The Southeastern Conference’s basketball season nears the halfway point, though the biggest news related to the league deals with some unpleasant allegations leveled against two of the league’s football programs.
Chris Lee has that, plus, his weekly power and Player of the Year rankings for hoops.
Two SEC greats make NFL Hall of Fame
On Super Bowl weekend, the NFL names its newest Hall of Fame members. This year, that included two former Southeastern Conference players in Alabama quarterback Kenny Stabler and Auburn linebacker Kevin Greene.
Stabler, who died six months ago from colon cancer, played for the Raiders, Oilers and Saints in a career that lasted from 1970-84. He was a two-time NFL MVP and quarterbacked Oakland to a victory in Super Bowl XI.
Greene, originally a walk-on at Auburn, played 15 years between the Rams, Steelers, Panthers and 49ers. A five-time Pro-Bowler, his 160 sacks ranks third on the NFL’s all-time list.
Among the SEC’s current 14 member schools, the SEC has 28 players in the NFL’s Hall. Alabama (eight) leads the way, followed by LSU (three), Arkansas, Auburn, Florida, Georgia, Ole Miss, Missouri, Tennessee and Kentucky (two each) and Texas A&M (one). Mississippi State, South Carolina and Vanderbilt are not represented.
Former LSU center Alan Faneca was on the list of five finalists who weren’t selected this year.
Title IX trouble for Tennessee
In the midst of the popularity ofThe Hunting Ground, a movie that deals with the seeming indifference of college administrations towards sexual assault at schools like Florida State and North Carolina, the University of Tennessee got a black eye of its own on Tuesday night.
According to KnoxNews.com, six anonymous plaintiffs have filed a lawsuit against the university with regards to five alleged rapes involving a number of UT football players, plus, former basketball player Yemi Makanjuola.
The plaintiffs charge that the university was “deliberately indifferent” in each case, and paints a picture of a campus culture “… that created a hostile sexual environment to female students before a sexual assault on a student by conduct and policies making a student more vulnerable to sexual assault itself,” and, “deliberate indifference and a clearly unreasonable response after a sexual assault that causes a student to endure additional harassment.”
Football coach Butch Jones, athletic director Dave Hart and chancellor Jimmy Cheek were charged with being “personally aware” and “act[ing- with deliberate indifference” in these cases. It was also alleged UT athletic coaches witnessed an assault on former Vol receiver Drae Bowles by his teammates after Bowles had taken one of the plaintiffs to the hospital following the attack, and also encouraged her to report the incident.
Bowles testified before a grand jury, which led to rape indictments against former Tennessee players A.J. Johnson and Michael Williams in February 2015.
These allegations—and remember, that’s all they are at this point—would be Title IX violations, which insure a person’s constitutional right to equal protection. Tennessee issued a statement saying it was taking the matter “seriously” and acted “lawfully” and in “good faith.”
How serious are the Ole Miss charges?
Last week, I noted that the common sentiment regarding the NCAA’s investigation into allegations of football impropriety at Ole Miss were basically old-news items that wouldn’t amount to much trouble for coach Hugh Freeze. But on Tuesday, details surfaced that may contradict that view.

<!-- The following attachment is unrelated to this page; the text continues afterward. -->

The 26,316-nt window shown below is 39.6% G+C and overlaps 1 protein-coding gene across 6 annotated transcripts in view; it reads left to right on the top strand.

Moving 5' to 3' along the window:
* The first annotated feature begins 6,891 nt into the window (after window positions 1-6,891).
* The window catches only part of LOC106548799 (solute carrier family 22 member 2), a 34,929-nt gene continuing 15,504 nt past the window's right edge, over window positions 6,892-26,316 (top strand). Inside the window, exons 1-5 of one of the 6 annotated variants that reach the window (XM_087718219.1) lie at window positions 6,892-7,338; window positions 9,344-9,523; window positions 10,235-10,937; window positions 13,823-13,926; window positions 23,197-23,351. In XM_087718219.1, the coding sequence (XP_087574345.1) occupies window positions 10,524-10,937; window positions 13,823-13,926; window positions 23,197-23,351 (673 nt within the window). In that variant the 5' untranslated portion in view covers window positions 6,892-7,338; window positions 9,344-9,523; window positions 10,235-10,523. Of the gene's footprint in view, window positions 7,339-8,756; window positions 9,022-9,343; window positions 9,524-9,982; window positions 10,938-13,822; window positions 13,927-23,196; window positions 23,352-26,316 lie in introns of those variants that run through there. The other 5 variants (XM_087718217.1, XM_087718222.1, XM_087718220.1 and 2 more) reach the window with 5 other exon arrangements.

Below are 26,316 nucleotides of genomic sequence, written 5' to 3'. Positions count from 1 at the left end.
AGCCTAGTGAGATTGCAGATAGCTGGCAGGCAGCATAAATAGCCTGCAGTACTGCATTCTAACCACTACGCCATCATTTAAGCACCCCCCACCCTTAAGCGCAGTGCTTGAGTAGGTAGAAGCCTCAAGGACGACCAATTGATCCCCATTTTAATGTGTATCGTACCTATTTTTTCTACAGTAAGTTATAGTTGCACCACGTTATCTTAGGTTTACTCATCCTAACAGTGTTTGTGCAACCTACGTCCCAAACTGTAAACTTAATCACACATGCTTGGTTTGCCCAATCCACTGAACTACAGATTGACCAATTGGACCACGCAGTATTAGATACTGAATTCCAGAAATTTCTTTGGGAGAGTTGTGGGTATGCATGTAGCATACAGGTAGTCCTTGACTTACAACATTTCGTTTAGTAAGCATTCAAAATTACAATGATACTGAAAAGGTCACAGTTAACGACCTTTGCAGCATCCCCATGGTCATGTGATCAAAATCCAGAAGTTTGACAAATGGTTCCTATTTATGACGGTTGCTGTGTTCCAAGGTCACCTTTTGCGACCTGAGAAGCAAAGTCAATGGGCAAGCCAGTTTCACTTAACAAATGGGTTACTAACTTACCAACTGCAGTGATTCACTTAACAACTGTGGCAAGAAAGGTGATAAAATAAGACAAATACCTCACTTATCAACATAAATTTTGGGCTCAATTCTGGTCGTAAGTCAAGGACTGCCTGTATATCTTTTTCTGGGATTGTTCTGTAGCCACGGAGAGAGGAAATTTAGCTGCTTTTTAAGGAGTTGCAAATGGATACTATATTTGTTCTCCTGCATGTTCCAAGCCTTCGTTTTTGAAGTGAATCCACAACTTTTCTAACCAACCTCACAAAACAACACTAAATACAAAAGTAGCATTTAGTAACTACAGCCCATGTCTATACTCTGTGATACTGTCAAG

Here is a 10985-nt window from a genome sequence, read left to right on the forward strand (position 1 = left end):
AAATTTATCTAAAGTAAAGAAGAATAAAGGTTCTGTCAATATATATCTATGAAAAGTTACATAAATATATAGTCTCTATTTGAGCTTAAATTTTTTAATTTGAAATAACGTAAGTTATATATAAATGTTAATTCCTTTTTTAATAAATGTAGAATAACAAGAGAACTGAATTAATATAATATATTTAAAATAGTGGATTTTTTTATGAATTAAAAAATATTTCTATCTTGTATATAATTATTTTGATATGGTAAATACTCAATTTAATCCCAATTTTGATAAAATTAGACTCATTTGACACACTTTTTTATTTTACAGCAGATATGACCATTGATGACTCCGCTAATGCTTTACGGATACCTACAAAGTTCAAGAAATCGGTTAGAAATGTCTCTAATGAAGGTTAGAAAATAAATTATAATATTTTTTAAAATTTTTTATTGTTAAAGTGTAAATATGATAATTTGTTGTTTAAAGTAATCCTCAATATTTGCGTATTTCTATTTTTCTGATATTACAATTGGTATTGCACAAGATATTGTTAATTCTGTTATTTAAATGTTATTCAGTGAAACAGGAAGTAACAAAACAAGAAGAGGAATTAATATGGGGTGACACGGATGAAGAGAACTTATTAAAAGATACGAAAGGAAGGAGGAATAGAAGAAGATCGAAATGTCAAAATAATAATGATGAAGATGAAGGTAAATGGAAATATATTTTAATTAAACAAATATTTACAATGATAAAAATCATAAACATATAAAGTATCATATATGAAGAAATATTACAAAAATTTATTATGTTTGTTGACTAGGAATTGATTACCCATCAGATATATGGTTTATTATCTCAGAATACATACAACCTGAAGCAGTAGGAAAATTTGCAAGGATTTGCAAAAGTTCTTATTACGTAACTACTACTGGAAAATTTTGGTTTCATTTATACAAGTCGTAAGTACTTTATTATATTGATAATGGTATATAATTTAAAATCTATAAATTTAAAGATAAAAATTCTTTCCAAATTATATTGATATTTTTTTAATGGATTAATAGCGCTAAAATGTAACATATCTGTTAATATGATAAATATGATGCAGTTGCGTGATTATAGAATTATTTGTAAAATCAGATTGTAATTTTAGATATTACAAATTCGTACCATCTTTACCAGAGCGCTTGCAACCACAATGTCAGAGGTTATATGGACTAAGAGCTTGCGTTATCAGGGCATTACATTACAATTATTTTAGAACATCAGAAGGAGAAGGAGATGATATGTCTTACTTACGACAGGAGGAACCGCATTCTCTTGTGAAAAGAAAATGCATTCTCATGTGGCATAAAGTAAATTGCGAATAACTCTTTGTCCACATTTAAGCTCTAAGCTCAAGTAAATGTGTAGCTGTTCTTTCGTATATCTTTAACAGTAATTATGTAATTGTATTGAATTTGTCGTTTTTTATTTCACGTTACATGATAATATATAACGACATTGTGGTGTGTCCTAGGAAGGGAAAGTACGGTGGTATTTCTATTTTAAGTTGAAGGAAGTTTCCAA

Of the 28 allegations leveled against Ole Miss, 13 are related to football. Here’s what’s potentially the problem for Freeze: last week, it was said that most of the violations didn’t occur during his tenure, and that it wouldn’t be significant for Freeze. Yesterday, David Brandt of The Associated Press reported that nine of the violations came during Freeze’s time in Oxford.
Ole Miss has 90 days to respond to the Letter of Allegations.
SEC hoops suspensions
Auburn has been without leading scorer Kareem Canty (18.3 points per game) for a pair of games already, and it might continue. Last week, Canty, a Marshall transfer, had an altercation with a member of the coaching staff, and was suspended for “conduct detrimental to the team.”
Without Canty, Auburn fell 65-55 at Georgia on Saturday, and then was thrashed by a 71-45 count at Tennessee on Tuesday.
Missouri, in the midst of an abysmal 8-15 campaign, has been without reserves Jakeenan Gant (4.5 ppg) and Russell Woods (3.5) after the pair were popped for a drug-related arrest. Both missed the Tigers’ 80-71 loss at Alabama over the weekend.
It’s not know if they’ll be cleared for Wednesday’s game with Vandy.
Saiz cleared to play
Ole Miss had been without its best front-court player for six games as 6-foot-9 forward Sebastian Saiz missed time due to eye surgery. Saiz ranks second on the team in scoring (12.3) and leads the Rebels in rebounding by a mile (9.6).
Ole Miss went 3-3 without him; Saiz returned on Tuesday night to post five points and six rebounds in 26 minutes in the Rebels’ 77-71 loss at Florida.
BASKETBALL POWER RANKINGS (overall, SEC record)
- Texas A&M (18-5, 7-3)
- Kentucky (18-6, 8-3)
- Florida (16-8, 7-4)
- South Carolina (20-3, 7-3)
- LSU (15-8, 8-2)
- Vanderbilt (13-10, 5-5)
- Alabama (13-9, 4-6)
- Georgia (13-9, 6-5)
- Tennessee (12-12, 5-6)
- Arkansas (12-12, 5-6)
- Ole Miss (15-9, 5-6)
- Mississippi St. (10-13, 3-3)
- Auburn (9-14, 3-6)
- Missouri (8-15, 1-9)
BASKETBALL PLAYER OF THE YEAR
- Ben Simmons, SF, LSU
- Tyler Ulis, PG, Kentucky
- Dorian Finney-Smith, SF, Florida
- Wade Baldwin, PG, Vanderbilt
- Jamal Murray, SG, Kentucky
- Kevin Punter, SG, Tennessee
- Moses Kingsley, C, Arkansas
- Alex Caruso, PG, Texas A&M
- Damian Jones, C, Vanderbilt
- Michael Carrera, SF, South Carolina
- J.J. Frazier, PG, Georgia
- Gavin Ware, PF, MSU
- Stefan Moody, SG, Ole Miss
- Retin Obasohan, SG, Alabama
- Jalen Jones, PF, Texas A&M